A bonus piece of flash, because I have to have a page with a random title to make some gizmo (behind the scenes) work:

By Neil Beynon

It is dawn and light bleeds into the remains of the night as I open my eyes, even through the scum of the window it is beautiful. My mouth is sickly sweet with the taste of stale alcohol, my head feels as if someone has dropped a moon on it and my joints feel swollen with whatever I consumed last night. The room smells of spilt booze musty with sweat and dirty linen and something else.

Someone stirs in the tangled sheets next to me.

The woman lifts her tangled hair, bleary eyed and streaked with make up that she forgot to remove in whatever quirk of fate drove us to bed. She is a pale and fragile creature that I am surprised I didn’t break in the state I was in last night, not my usual fare at all. I am more than usually disgusted with myself.

I swing my legs out of the bed onto the floor and then stop for my brain to catch up with the movement; my arms planted either side of me, ready to help me stand. She reaches out with a warm hand that feels surprisingly good on my knotted forearm; her fingers trace the tattoo. I flinch. I had almost forgotten it was there.

“I hadn’t figured you for the ink type?”

Her voice is far lower than I would have expected from such a slight woman and I am unable to place the accent.

“Just the one,” I reply.

I cannot remember her name. I hope she doesn’t twig. I can’t find the scotch either.

“What does it mean?”

“It’s just ink.”

I rise and begin lifting bits of the detritus that litters my room, searching for the bottle as I go. I find plenty of bottles but not the one I need: these are all empty.

“No one gets ink just for the sake of it,” she says. “Let alone something as incomprehensible as those digits.”

“Leave it alone.”

“Oh, you weren’t in a camp were you?”

I pause. “No. Not a camp. Look: how much do I owe you?”

She stares wide eyed, as if I just slapped her. Shit.

“I’m sorry, it’s just when I’m drunk….I just assumed…”

She is pulling on her clothes now.

“Hey now, don’t take offence. I just…”

“Fuck off Mac.”

I’m behind on the rent, I don’t need a scene, my mind scrambles over its hangover to provide a solution.

“The Sergey Brin,” I spill, the words gone before I can grab them back.

She stops, sat on the bed her trousers halfway up her legs and a grungy T-shirt falling over her hips she’s almost cute. She looks at me with green eyes. My mother always warned me about green-eyed women. I’m not sure why.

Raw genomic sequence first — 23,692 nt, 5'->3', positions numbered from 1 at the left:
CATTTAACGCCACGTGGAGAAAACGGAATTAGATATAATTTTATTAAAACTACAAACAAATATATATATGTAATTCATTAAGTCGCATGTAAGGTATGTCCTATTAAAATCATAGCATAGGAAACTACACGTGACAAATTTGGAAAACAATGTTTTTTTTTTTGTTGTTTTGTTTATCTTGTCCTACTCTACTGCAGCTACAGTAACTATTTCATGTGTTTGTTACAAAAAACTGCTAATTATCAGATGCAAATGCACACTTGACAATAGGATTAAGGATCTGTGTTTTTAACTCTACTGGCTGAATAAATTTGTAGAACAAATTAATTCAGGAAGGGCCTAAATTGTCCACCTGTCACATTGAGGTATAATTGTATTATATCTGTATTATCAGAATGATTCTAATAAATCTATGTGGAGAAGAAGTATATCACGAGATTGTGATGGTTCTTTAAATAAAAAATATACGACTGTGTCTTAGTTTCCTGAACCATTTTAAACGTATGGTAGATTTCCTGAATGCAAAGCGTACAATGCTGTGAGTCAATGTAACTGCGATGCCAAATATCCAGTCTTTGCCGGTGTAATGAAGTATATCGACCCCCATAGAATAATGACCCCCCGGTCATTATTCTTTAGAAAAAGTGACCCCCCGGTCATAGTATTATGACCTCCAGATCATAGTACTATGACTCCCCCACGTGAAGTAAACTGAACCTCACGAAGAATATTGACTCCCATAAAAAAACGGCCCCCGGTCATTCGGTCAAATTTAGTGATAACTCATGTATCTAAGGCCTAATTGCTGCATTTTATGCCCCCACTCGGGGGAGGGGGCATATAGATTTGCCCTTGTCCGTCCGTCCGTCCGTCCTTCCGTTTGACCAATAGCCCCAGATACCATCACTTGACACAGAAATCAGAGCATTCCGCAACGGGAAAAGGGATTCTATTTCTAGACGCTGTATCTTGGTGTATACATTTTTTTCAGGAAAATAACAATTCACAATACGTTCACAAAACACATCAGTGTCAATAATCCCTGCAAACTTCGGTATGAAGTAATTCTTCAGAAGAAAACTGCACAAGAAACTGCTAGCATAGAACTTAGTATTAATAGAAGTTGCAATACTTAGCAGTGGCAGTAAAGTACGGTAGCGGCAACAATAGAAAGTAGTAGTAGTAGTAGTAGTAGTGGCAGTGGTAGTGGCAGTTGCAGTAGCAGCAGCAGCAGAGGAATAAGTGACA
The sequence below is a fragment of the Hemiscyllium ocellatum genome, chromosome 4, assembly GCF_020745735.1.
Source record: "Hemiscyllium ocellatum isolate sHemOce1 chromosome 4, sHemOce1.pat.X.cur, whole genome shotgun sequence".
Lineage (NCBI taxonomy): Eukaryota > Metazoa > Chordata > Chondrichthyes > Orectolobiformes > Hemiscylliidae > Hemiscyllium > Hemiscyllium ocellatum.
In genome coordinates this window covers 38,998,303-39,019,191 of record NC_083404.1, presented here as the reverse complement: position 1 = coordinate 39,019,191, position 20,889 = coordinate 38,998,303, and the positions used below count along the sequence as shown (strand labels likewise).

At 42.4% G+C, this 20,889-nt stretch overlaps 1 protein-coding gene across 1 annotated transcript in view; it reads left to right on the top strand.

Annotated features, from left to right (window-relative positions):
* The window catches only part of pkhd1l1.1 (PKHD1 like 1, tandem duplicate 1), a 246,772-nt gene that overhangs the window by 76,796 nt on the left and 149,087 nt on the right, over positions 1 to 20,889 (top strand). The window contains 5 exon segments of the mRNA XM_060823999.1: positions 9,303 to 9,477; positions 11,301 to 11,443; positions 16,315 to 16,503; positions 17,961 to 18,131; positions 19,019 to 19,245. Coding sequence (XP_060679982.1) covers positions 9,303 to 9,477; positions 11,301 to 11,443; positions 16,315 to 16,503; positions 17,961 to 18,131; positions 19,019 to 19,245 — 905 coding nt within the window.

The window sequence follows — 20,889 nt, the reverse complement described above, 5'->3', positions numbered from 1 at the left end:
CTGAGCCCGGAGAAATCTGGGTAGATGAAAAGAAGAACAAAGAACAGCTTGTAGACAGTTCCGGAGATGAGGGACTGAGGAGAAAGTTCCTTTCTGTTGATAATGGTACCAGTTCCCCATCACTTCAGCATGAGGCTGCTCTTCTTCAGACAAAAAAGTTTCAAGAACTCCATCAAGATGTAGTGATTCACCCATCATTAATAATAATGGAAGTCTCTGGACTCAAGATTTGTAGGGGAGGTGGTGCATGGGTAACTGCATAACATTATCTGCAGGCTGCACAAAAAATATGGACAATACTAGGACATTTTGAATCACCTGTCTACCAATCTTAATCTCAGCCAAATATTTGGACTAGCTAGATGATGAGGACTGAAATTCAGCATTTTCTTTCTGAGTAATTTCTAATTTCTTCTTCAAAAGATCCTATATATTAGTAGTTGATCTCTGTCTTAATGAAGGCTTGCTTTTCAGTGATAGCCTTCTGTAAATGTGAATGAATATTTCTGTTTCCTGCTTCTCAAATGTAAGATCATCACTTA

“You were on the Sergey Brin?”

“No,” I reply. “I was the escort.”

“Ironic…” she replies.

I sit down next to her, rolling my arm over to show her. She pulls her jeans the rest of the way up, leaning back on the bed, feet wedged on the metal frame, lifting her pelvis to pull the denim over her hips, and buttons them before shifting closer to my arm. I can feel her breath on the smooth skin of the inside of my forearm, as she looks closer. She looks up at me with those sea-green eyes and I feel like I’m drowning.

“It still looks like a serial number?”

“It’s a bulk plate number,” I answer, not able to look away. “It was on a foot of shrapnel they pulled from just next to my cockpit.”

“Sounds like a story.”

She traces the digits with her fingertips, her eyes unfocussed, her mind elsewhere and I feel it in the base of my spine like a tongue of electricity licking me. Gently I remove my arm in spite of a strong desire to melt into her lap. She brushes her fringe out of her face as she moves back, her mind returning to the room and my tale.

“What happened?”

I shrug. “I don’t really remember.”

The lie slides with the grease of over use, my eyes close for a moment as if to check but I can still see it, hanging in the black, bleeding gas into the void. It is a few seconds after it happened, a number of years since I was actually there and mere moments from blessed solitude.

“You’re lying.”

“Why do you care?”

She looks away, surprised at the question and I realise I have scored a hit.

“I had…”

“…family,” I finish. “On board. I should have known. That’s why you…”

“No, I didn’t know,” she replies, her answer as unconvincing as my protestations of amnesia.

“Get out.”

“I know it won’t bring them back. I just need to know.”

“Why? Why would you want to know what it’s like to die out there?”

“Why do you need the tattoo?”


“You clearly have no problem remembering the Sergey Brin and so why wear a tattoo? It’s incomprehensible to anyone else.”

I look down at my arm. The slightly raised lettering where the tattooists’ needle left a raised section flesh where it had passed and the colours that were slightly paler than they had been but were still visible. A self inflicted scar to remind me of an incident in which I had not been hurt but that I felt I should have been. I needed no reminder, I understood but yet I needed the tattoo.

“Tell me please?”

I close my eyes. This time the memory is vivid and bright but also fragile, like glass and I am aware that in the telling I may break this sculpted totem I have borne for so long. The gallons of scotch have rendered it thin and the rain of my falling words could shatter it beyond repair.

I open my eyes and begin to speak.

4 responses

19 04 2009
Sunday Flash Fiction « The other side of the river

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19 04 2009

With a little editing and a brief description of the incident (ie: “Thirty families were killed when the Sergey Brin exploded during re-entry”) this could be a really powerful piece. As an audience, we need to know what the disaster was in order to have sympathy for the protagonist’s pain. I’d like to see the next draft of this.

20 04 2009
Justin Pickard

Ha! Took a while to assemble the pieces in my head, but it definitely works. 🙂

20 04 2009

Thanks guys.

Probably going to flesh it out into a fuller short story as an exercise.

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